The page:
[illustration: stone and water, by J J Cohen et famille]
by Jeffrey Cohen and Cary Howie
Cary Howie and I are co-editing a special issue of postmedieval (November 2011) with the inadequate working title of "New Critical Modes." We have some of the issue's structure already planned out, but we thought we'd share with you some of our notes back and forth about what we are trying to accomplish. We welcome any thoughts of your own on this topic, tied so intimately to much recent discussion here on the blog.
It also occurs to me that one of the things that tend to get swept under the rug every time anyone does an anthology on 'new' anything is a reflection on novelty itself; this could be what makes our project different--obviously in content but also in tone--from, say, the new philology or new historicism of twenty years ago. But who would be up for talking about the risks and rewards of novelty? Or, even, of its not just temporal but also semantic ambiguities? (Novelties for me will always be an advertising word on a summer ice cream truck: "Ice Cream Sandwiches /Popsicles / Novelties.")
You know, I never get blocked in thinking about projects: usually just the opposite, I have too much to say or too big a vision and so wind up doing two or three things at once. But I have been a little blocked with New Critical Modes, and I think it is partly because I can't see clearly what the intersection of new media will be with new modes (and the new modes I am most interested in and that spur my wanting to do this volume are new affective modes, primarily) … Novelty, you say? I like that. It's funny, today I ran at 5 AM and it was so humid that -- with the music in my headphones too loud -- I went into a kind of trance like I sometimes do when I am way too tired. I began to think a lot about creativity, and about the relation of the newness to innovation (which means an in-folding of newness, right?). I was also thinking about how routine and habit are the nemeses innovation. I don't know if that is either here or there but it is a longwinded way of saying that we should absolutely think about novelty (as light as summer ice cream, absolutely, the antidote to the heaviness of reiteration?) -- if not as an essay (do you want to do an essay on it) then as part of our introduction. Homi Babha asked the question "How does newness enter the world?" and it has always kind of obsessed me.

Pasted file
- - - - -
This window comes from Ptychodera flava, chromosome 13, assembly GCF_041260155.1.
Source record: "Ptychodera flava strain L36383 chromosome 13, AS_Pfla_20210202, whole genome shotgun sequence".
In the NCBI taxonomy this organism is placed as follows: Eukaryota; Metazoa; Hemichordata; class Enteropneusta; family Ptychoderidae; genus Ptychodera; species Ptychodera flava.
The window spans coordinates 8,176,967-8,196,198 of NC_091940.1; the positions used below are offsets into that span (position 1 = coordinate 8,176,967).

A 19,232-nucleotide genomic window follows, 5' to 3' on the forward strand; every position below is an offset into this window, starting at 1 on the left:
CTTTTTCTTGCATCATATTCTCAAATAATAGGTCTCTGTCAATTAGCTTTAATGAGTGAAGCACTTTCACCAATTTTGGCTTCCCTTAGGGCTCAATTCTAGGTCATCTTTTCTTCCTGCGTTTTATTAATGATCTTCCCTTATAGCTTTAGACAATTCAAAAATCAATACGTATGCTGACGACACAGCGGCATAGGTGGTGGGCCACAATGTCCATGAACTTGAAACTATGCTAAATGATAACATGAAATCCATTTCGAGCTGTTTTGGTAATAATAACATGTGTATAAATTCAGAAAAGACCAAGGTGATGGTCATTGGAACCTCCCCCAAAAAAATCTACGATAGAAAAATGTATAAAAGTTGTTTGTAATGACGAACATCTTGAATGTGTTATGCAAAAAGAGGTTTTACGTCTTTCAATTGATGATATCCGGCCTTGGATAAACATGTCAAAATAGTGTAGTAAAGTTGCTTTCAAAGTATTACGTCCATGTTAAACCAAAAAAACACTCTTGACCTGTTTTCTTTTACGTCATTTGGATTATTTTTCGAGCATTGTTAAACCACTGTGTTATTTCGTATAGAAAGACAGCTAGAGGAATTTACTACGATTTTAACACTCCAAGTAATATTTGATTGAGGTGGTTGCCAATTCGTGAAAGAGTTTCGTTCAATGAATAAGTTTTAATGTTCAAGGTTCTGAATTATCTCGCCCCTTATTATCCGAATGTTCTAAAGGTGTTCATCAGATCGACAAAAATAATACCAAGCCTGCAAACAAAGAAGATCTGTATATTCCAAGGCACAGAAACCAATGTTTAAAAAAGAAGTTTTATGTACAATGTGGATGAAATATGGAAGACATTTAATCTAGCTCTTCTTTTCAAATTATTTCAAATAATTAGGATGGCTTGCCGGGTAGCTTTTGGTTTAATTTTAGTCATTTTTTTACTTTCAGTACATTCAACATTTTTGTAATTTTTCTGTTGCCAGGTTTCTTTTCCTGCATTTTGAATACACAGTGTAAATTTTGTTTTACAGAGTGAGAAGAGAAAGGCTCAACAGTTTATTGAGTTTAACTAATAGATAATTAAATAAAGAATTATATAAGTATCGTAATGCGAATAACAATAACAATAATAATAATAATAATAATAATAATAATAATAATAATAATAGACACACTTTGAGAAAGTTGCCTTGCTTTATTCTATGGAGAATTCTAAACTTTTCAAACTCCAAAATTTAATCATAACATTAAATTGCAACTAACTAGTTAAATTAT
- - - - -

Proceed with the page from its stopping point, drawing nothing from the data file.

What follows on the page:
It was interesting to read your account of the block you've been experiencing around the intersection of new media and new forms of criticism. (Everywhere I walked in Montreal, there were 'trottoirs barrés' and 'rue barrées': blocked access, in that way, became a part of the texture of the city for me.) I've been experiencing something similar, primarily, I think, because I'm always wary of the 'state of the profession' panels at conferences, and the discussion of new media, as I fear it (perhaps unjustly), would threaten to become something of the sort. I'm also becoming less and less convinced that what I do is criticism in any sense--although what's the word for it, then? Could part of the problem (but problem says this too strongly; it's more like what you've called a block) be the working title of the issue? (For example, would something like Forms of Medievalism--just the first phrase to come to mind--provoke different kinds of responses?) … part of what intrigues me about this project--perhaps the main thing--is its potential to embody the fact that scholarly misfits (those who are felt, by themselves or others, to be not rigorous enough, not period-specific enough, not academic enough; who are felt under the sign of lack) are not lacking but, in fact, overflowing. To me, one of the best things we can do with this issue is to give voice to that excess and to try to convince others that there are worse things in the world than letting oneself get swept away.
Those words have been really sticking with me, and they really strike a chord with me (even if I am cautious about loving my own missing fit too much, since at this point in time it has allowed me to be a full professor and chair of a department -- how can someone in those positions say that he doesn't feel at home in the field?) Anyway, it does make me think that the pseudo-rupture you identified as disingenuously lurking with scholarships that label themselves New might be a reason NOT to call the issue New Critical Modes. But what other title comes to mind? Misfit Modes? Scholarly Excess? "Misfit Modes, the Scholarly, and Excess"? Coming up with a title adequate to the task is a challenge, but is at the heart of the question of focus.